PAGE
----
The first permanent European settlers at Jamestown were not satisfied with the Algonquian descriptions of inland Virginia. It was quickly evident that the Native Americans in Tidewater Virginia had not gathered mineral wealth and jewels equivalent to the riches discovered by the Spanish in Central and South America, but there was always the possibility that further exploration would reveal gold and silver.
The Europeans had crossed the Atlantic Ocean for wealth, and were willing to take great risks in order to discover it. John Smith discerned the "lay of the land," including the political relationships among the native tribes, in hopes of finding valuable resources. The investors who had funded the expedition to Jamestown expected a profit, and Smith hope he too could benefit from whatever was discovered - though his extensive explorations and mapmaking suggests he may have been driven by an unuusually strong curiosity as well.
Despite the objections of Powhatan, the English explored across the Fall Line within the first year of settlement. They met the Siouan-speaking Manahoacs upstream of the future site of Richmond, and engaged with other tribes who lived up the Rappahannock River. Smith led two journeys in 1608 up the Chesapeake Bay, even meeting the Susquehannock at the northern edge.
The English dreamed of finding a route to China, the fabled Northwest Passage that would bypass the Caribbean controlled by the Spanish. Trading with Native Americans offered an alternative way to acquire wealth, through acquisition of deerskins. One early plan was limited by the creation of the Maryland colony, which blocked William Claiborne from maintaining or expanding his fur trading empire on the upper Chesapeake Bay.
The lack of roads meant that only small, easy-to-transport items such as deerskins could be carried far distances. Still, merchants such as Abraham Wood sent exploring parties far to the west.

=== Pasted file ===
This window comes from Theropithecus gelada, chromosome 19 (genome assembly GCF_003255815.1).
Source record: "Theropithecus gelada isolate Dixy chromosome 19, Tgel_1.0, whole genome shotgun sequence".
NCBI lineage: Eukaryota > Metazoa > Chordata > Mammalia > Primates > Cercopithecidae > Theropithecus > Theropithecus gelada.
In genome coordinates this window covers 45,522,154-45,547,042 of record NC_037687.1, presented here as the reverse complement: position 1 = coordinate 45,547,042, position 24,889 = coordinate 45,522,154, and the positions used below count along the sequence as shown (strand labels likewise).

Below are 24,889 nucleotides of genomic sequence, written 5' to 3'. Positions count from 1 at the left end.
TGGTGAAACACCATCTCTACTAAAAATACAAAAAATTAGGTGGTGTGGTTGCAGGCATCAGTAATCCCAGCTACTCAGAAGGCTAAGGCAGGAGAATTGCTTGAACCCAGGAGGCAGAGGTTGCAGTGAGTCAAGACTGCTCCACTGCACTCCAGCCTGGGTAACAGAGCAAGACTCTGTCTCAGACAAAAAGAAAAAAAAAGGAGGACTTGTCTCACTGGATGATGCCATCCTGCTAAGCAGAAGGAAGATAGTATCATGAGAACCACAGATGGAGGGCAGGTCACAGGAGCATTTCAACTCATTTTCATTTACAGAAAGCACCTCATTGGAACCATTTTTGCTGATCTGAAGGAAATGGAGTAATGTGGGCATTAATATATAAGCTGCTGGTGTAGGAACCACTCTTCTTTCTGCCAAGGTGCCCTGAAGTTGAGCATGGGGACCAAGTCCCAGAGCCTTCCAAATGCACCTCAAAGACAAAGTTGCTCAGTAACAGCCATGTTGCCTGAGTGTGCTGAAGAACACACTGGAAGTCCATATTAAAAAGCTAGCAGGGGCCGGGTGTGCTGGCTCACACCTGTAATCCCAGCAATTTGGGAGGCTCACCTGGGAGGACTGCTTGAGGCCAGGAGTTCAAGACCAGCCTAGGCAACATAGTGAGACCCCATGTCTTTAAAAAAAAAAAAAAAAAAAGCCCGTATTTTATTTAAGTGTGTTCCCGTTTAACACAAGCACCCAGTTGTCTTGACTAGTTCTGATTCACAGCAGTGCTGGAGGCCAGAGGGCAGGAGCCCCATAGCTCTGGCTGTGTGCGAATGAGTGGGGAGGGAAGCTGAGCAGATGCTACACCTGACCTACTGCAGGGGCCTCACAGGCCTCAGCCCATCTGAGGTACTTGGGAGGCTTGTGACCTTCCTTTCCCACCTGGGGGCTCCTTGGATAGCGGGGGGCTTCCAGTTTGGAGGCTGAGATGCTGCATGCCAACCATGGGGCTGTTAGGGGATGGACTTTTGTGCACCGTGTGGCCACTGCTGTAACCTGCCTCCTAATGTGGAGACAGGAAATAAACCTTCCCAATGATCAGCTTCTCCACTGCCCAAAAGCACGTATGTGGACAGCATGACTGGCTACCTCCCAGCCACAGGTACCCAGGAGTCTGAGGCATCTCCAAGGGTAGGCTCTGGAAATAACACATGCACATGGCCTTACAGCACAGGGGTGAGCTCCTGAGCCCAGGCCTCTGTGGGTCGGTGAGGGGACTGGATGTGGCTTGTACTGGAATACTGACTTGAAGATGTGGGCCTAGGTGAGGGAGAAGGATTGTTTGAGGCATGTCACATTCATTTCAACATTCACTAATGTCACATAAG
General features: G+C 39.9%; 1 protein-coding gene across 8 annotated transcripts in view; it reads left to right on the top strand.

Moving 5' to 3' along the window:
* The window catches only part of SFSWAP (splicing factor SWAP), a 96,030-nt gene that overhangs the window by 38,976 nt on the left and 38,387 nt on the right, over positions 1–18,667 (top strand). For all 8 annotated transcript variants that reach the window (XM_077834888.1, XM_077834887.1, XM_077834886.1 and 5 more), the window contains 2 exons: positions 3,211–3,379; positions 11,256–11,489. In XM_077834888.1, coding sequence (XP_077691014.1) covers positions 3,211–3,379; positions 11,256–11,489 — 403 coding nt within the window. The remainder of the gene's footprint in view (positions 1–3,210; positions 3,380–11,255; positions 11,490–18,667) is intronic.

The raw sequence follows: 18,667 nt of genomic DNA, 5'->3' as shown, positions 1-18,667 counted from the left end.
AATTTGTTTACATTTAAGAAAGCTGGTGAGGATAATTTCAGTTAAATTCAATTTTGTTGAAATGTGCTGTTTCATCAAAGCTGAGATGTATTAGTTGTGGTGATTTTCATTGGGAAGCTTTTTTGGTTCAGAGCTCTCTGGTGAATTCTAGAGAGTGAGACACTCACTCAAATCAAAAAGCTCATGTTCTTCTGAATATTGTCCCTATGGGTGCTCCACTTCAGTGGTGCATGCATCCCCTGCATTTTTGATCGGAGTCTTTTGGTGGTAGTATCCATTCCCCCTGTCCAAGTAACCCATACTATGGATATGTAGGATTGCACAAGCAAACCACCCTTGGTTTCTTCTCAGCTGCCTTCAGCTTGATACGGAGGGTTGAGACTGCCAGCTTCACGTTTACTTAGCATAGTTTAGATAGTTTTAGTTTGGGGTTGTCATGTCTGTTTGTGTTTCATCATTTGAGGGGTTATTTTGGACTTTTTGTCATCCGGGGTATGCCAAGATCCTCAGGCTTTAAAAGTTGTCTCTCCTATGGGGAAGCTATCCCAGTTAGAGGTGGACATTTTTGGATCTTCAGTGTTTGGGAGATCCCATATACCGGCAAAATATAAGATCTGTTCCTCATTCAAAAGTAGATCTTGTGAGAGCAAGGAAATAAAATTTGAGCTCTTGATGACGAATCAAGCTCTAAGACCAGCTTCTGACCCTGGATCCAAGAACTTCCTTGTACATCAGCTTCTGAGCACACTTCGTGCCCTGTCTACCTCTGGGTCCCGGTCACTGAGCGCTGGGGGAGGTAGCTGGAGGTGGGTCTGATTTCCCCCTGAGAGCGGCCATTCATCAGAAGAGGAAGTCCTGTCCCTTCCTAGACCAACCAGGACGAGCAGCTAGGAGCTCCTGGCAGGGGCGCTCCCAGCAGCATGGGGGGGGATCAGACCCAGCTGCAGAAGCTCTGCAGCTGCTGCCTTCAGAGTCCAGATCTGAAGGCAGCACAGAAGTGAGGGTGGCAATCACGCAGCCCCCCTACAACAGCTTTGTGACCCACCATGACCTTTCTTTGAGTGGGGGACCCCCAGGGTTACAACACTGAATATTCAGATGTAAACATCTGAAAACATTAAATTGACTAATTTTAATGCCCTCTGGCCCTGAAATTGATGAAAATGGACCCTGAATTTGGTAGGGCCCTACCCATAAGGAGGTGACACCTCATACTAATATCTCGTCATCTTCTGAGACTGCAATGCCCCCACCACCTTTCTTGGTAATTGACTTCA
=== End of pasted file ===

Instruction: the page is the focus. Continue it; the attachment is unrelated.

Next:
There were always military reasons for exploring the "unknown" western lands, and interest in inland areas increased as Tidewater Virginia was settled. Indentured servants who had completed their term of service settled on new lands to the west, gradually pushing the border between colonist-Native American control upstream. The emerging Virginia gentry sought data on where land was worth accumulating through government grants.
After the end of the Third Anglo-Powhatan War in 1646, fur traders explored southwest of the Appomattox River. Edward Bland and Abraham Wood traveled from Fort Henry (modern Petersburg) in 1650, spending nine days in the backcountry in hopes of developing a trading relationship with Native Americans living on the Piedmont.
In the 1670's, Virginia explorers crossed the Blue Ridge. By the time Governor Spotswood led an expedition to the Shenandoah River in 1716, the journey was so safe that the trip resembled a party more than a challenging adventure. Starting in the 1730's, Governor Gooch began issuring land grants to settlers willng to occupy lands west of the Blue Ridge, creating permanent settlements deeper in the territory still claimed by various Native America groups.
The names of the earliest explorers who first moved through the Blue Ridge passes are not recorded in any historical documents. Today we have to use our imaginations to appreciate their travel through virgin territory, as far back as 15,000-20,000 years ago. It must have been far more difficult than the expeditions of the English just 400 years ago.
Many of the earliest colonial-era explorers during the 1600's and 1700's are also undocumented. Escaped servants and slaves moved past the boundaries of colonial settlement, obviously without sending official reports to Jamestown or Williamsburg. For example, when surveyors marked the boundary between Virginia and North Carolina, they encountered former servants and slaves who had entered the swamps in the southeast previously in a search for freedom.